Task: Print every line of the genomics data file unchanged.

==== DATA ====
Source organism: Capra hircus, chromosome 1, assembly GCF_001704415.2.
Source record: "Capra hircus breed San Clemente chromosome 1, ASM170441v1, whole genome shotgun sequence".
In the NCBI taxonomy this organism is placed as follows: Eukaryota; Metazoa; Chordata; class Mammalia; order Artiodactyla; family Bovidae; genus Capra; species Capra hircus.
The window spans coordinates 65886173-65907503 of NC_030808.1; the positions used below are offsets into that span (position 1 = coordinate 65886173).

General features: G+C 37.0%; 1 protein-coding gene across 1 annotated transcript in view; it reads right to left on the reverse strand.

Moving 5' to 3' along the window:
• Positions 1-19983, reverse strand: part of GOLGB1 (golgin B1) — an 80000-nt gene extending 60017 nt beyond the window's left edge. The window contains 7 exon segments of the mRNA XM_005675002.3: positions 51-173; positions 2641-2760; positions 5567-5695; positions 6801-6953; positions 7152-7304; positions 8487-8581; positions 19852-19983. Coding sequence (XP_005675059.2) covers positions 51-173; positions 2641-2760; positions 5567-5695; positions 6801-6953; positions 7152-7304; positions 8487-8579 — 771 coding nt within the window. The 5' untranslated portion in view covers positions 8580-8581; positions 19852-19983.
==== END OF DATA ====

Source organism: Capra hircus, chromosome 1, assembly GCF_001704415.2.
Source record: "Capra hircus breed San Clemente chromosome 1, ASM170441v1, whole genome shotgun sequence".
In the NCBI taxonomy this organism is placed as follows: Eukaryota; Metazoa; Chordata; class Mammalia; order Artiodactyla; family Bovidae; genus Capra; species Capra hircus.
The window spans coordinates 65886173-65907503 of NC_030808.1; the positions used below are offsets into that span (position 1 = coordinate 65886173).

General features: G+C 37.0%; 1 protein-coding gene across 1 annotated transcript in view; it reads right to left on the reverse strand.

Moving 5' to 3' along the window:
• Positions 1-19983, reverse strand: part of GOLGB1 (golgin B1) — an 80000-nt gene extending 60017 nt beyond the window's left edge. The window contains 7 exon segments of the mRNA XM_005675002.3: positions 51-173; positions 2641-2760; positions 5567-5695; positions 6801-6953; positions 7152-7304; positions 8487-8581; positions 19852-19983. Coding sequence (XP_005675059.2) covers positions 51-173; positions 2641-2760; positions 5567-5695; positions 6801-6953; positions 7152-7304; positions 8487-8579 — 771 coding nt within the window. The 5' untranslated portion in view covers positions 8580-8581; positions 19852-19983.